Lake Antoine
where, like St George's and Grand Étang, the water has risen at times of volcanic activity, notably in 1902. Nearby is the
River Antoine Rum Distillery
, driven by a water mill, the oldest in the Caribbean (guided tours, T4427109). Grinding of the sugar cane is done in the mornings and the basic distillation process results in the Rivers Royale Grenadian Rum, which at 75% alcohol is breathtaking firewater. At the distillery there is also the Rivers Restaurant and Bar. The
Dunfermline Rum Distillery
can also be visited. There are no actual tours but the staff will show you around.

Inland from here is the old
Belmont Estate,
 www.belmontestate.net
, which dates from the 17th century. When open, you can tour the 400-acre estate and follow the beans from bush to export. A heritage museum is complemented by shows of traditional activities such as stick fighting, nation drumming, bele and pique dancing and games practised by the slaves. A lavish buffet is offered for lunch, with indoor or outdoor dining, reservations required by 0900. To get there turn towards Sauteurs when you reach the Tivoli/La Poterie junction near Tivoli RC church; at the next junction turn left and Belmont is on your right after a minute or so. Do not miss a visit to the
Grenada Chocolate Factory
, www.grenadachocolate.com
. Using certified organic cocoa beans from the Belmont Estate and organic sugar from a cooperative in Paraguay, this tiny factory roasts and grinds all its own beans and produces some of the world's finest chocolate. The whole operation is solar powered and the shells and dust are recycled as fertilizer around the cocoa bushes. Staff will explain and show you the manufacturing process, and you can buy their delicious organic chocolate (61% or 70% cocoa) or cocoa powder/drinking chocolate. It will not melt in the car on the way home and survives island hopping or transatlantic flights perfectly!

Amerindian remains can be seen at an archaeological dig near the old
Pearls Airport
. Apparently it's so unprotected that lots of artefacts have been stolen. The airport is worth a quick visit to see the two old Cuban and Russian planes and the duty-free shop, a ghost town, although the runway is well used for driving lessons, cricket, biking, go-karting and social encounter in general.

Grenville
is the main town on the east coast and capital of St Andrew's Parish, the largest parish in Grenada with a population of about 25,000. It is a collection point for bananas, nutmeg and cocoa, and also a fishing port. There are some well-preserved old buildings, including the Court House, Anglican Church, police station and post office. Funds are being raised to restore and convert the old Roman Catholic church into a library, museum, art gallery and cultural centre. Construction of the church began in 1841 and it was used as a church until 1915, when mosquitoes finally triumphed over worshippers. From 1923 to 1972 it was used as a school, but then abandoned. Good local food can be found here along the main street, try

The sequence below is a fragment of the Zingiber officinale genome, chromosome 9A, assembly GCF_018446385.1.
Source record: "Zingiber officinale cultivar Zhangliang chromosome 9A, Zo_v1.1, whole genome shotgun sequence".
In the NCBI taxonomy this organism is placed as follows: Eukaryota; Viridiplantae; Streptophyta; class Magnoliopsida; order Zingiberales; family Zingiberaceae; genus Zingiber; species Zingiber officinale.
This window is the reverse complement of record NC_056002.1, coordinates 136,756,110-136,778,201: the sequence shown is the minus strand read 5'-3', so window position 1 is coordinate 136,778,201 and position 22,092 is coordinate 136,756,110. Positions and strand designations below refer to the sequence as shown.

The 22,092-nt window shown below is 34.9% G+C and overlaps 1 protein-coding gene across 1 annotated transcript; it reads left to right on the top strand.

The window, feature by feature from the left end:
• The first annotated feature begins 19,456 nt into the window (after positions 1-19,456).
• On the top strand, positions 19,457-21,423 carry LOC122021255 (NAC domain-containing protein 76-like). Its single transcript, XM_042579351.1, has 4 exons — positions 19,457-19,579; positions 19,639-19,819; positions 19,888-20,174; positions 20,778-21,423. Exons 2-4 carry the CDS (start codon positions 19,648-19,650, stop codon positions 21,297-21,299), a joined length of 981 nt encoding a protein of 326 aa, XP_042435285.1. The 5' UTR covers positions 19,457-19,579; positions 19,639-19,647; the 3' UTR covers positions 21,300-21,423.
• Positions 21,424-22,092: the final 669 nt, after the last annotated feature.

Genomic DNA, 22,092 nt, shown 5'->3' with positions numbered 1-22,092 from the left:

Ebony's
for curry mutton, stewfish, Creole fish and rice and peas, or
Rins
, right by the buses to town, which is the best place for roti. The
Rainbow City Festival
is held here at the start of August, with arts and crafts displays, street fairs, cultural shows and a 10-km road race.

Two miles south of Grenville are the
Marquis Falls
, also called Mount Carmel Falls, the highest in Grenada. Trails are being improved, with signposts and picnic areas. Marquis village was the capital of St Andrew's in the 17th and 18th centuries. Nowadays it is the centre of the wild pine handicraft industry.

The interior

There are several routes up
Mount St Catherine
, perhaps easiest from Grenville. Take a minibus to the Mount Hope road, this is a 4WD track which becomes the path up the mountain. It takes about two hours from leaving the minibus. A guide is not necessary. Do not go alone, however, and do not go at all if you suffer from vertigo. Don't take chances with daylight either. For information on this and anything else, contact Mr and Mrs Benjamin at
Benjamin's Variety Store
. Mrs Benjamin is on the Tourist Board. Telfer Bedeau, from Soubise, is the hiking expert.

The transinsular, or hill road, from Grenville to St George's used to be the route from the Pearls Airport to the capital, which all new arrivals had to take. It is well surfaced, but twisty and narrow. The minibus drivers on it are generally regarded as 'maniacs', one bend is called 'Hit Me Easy'. The road rises up to the rainforest, often entering the clouds. If driving yourself, allow up to 1½ hours from Levera to St George's. Shortly before reaching the
Grand Étang
, there is a side road to the St Margaret, or
Seven Sisters Falls